The male scammers are often located in West Africa, while the female scammers are mostly from the eastern parts of Europe.

Cybercriminals have abused this scamming method for years by using online dating services. They improved their approach just by testing the potential victims’ reactions.

According to research published in the British Journal of Criminology last month, the techniques (and psychological methods) used by scammers in online romance scams are similar to those used in the domestic violence cases.

To avoid becoming a victim of these Internet scams, you need to learn how to better protect yourself.

Knowing that hundreds of women and men from all over the globe are victims of this online scams, we recommend using these security tips for defensive online dating, including warning signs that could help you from becoming an easy target.

I would also recommend reading these real stories and learn from them, so you don’t fall for these online scams:

8. Fake antivirus software

We all saw at least once this message on our screens: “You have been infected! Download antivirus X right now to protect your computer!

Many of these pop-ups were very well created to look like legitimate messages that you might get from Windows or any other security product.

If you are lucky, there is nothing more than an innocent hoax that will bother you by displaying unwanted pop-ups on your screen while you browse online. In this case, to get rid of the annoying pop-ups, we recommend scanning your system using a good antivirus product.

If you are not so lucky, your system can end up getting infected with malware, such as a Trojan or a keylogger. This kind of message could also come from one of the most dangerous ransomware threats around, such as CryptoLocker, which is capable of blocking and encrypting your operating system and requesting you a sum of money in exchange for the decryption key.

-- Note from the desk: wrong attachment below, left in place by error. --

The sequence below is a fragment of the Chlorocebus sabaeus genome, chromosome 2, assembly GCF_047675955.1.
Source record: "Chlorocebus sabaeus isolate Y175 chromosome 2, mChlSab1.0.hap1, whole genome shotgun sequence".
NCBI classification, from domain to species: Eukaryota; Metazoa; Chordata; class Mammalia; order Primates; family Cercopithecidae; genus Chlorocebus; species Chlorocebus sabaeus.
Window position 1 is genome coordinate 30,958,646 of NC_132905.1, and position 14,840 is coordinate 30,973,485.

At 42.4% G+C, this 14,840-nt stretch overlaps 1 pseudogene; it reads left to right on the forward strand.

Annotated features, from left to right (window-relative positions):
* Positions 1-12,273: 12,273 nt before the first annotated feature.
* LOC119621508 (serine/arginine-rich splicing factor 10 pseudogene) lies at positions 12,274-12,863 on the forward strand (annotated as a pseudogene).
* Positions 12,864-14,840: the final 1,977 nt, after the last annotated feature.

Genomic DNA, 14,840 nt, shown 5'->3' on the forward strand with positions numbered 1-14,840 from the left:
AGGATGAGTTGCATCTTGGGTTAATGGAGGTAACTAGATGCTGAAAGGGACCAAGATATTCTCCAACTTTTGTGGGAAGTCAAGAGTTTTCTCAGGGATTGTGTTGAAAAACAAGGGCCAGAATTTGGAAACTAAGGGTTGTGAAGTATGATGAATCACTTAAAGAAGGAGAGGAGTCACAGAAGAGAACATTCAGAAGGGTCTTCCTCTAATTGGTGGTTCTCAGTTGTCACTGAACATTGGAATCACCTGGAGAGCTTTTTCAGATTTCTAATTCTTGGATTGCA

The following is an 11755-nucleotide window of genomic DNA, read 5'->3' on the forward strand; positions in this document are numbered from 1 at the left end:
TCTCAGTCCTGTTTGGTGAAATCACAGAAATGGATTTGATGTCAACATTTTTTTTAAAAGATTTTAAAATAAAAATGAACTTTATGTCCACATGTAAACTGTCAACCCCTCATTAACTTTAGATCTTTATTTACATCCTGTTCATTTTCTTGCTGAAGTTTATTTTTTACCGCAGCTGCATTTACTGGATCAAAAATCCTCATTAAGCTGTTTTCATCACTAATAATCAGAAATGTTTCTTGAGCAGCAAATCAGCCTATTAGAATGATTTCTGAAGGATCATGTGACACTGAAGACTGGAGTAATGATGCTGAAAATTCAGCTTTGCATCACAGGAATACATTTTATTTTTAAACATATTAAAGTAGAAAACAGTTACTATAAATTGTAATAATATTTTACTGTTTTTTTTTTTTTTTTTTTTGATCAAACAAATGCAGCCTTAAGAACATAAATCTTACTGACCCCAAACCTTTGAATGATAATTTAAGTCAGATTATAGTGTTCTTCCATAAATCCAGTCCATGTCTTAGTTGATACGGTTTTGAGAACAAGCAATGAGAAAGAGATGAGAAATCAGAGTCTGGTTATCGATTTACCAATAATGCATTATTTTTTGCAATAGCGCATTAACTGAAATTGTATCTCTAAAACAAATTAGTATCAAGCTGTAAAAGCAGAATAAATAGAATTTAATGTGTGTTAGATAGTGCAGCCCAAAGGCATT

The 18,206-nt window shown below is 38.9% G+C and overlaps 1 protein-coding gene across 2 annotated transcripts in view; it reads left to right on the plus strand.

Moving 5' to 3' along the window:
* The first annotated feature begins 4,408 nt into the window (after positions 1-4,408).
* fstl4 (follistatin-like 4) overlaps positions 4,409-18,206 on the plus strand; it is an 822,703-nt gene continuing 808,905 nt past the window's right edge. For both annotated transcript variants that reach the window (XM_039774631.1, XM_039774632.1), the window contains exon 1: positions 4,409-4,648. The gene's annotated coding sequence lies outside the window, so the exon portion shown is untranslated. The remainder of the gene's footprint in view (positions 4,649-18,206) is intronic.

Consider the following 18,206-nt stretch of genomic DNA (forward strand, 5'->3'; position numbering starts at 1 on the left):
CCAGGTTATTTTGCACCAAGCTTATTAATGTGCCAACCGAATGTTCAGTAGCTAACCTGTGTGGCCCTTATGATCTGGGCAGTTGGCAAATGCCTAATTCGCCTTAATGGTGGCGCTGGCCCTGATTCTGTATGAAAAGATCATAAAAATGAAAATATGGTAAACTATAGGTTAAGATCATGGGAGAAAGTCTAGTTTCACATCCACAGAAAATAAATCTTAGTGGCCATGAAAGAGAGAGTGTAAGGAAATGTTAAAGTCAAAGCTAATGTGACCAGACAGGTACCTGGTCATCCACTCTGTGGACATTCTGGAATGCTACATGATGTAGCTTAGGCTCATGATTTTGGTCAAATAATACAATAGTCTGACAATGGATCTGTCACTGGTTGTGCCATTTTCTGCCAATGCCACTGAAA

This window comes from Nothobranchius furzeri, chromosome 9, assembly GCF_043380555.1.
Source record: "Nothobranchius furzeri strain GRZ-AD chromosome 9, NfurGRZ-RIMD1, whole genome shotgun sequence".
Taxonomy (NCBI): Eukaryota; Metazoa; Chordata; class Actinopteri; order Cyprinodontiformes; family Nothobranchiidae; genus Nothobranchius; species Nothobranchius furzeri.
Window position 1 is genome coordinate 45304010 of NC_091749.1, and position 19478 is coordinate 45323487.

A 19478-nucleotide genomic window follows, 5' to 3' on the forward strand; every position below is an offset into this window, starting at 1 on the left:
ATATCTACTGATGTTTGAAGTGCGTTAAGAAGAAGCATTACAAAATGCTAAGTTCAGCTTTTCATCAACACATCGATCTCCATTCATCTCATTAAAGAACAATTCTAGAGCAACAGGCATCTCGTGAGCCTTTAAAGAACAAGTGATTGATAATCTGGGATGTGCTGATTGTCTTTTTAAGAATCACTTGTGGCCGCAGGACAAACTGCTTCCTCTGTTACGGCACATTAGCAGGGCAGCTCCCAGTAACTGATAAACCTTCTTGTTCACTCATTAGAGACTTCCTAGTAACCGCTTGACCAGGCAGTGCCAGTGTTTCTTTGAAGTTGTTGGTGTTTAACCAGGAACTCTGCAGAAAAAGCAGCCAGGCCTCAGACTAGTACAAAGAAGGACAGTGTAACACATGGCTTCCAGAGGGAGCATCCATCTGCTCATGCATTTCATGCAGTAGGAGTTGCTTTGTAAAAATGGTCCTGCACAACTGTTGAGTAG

To avoid this situation, we recommend enhancing your online protection with a specialized security product against financial malware and complement your traditional antivirus program.

Also, make sure you do not click on pop-up windows that annoyingly warn you’ve been infected with a virus. Remember to always apply the existing updates for your software products, and install only legitimate software programs from verified websites.

9. Facebook impersonation scam (hijacked profile scam)

Facebook. Everyone is talking about it these days and the scandal about Cambridge Analytica firm harvesting personal data taken from millions of this social media channel without users’ consent.

It’s still the most popular social media network where everyone is active and uses it on a daily basis to keep in touch with friends and colleagues. Unfortunately, it has become also the perfect place for online scammers to find their victims.

Just imagine your account being hacked by a cybercriminal and gaining access to your close friends and family. Nobody wants that!

Since it is so important for your privacy and online security, you should be very careful in protecting your personal online accounts just the way you protect your banking or email account.

Facebook security wise, these tips might help you stay away from these online scams:

  • Do not accept friend requests from people you don’t know
  • Do not share your password with others
  • When logging in, use two-factor authentication
  • Avoid connecting to public and free Wi-Fi networks
  • Keep your browser and apps updated
  • Add an additional layer of security and use proactive cybersecurity software.

To enhance your online privacy, I recommend reading our full guide on Facebook security and privacy.

10. Make money fast scams (Economic scams)

Cybercriminals will lure you into believing you can make money easy and fast on the internet. They’ll promise you non-existent jobs, including plans and methods of getting rich quickly.

It is a quite simple and effective approach, because it addresses a basic need for money, especially when someone is in a difficult financial situation.

This scamming method is similar to the romance scam mentioned above, where the cyber attackers address the emotional side of victims. The fraudulent posting of non-existent jobs for a variety of positions is part of the online criminals’ arsenal.

Using various job types, such as work-at-home scams, the victim is lured into giving away personal information and financial data with the promise of a well-paid job that will bring lots of money in a very short period of time.

Read and apply these ten tips that can help you avoid some of the most common financial scams.

11. Travel scams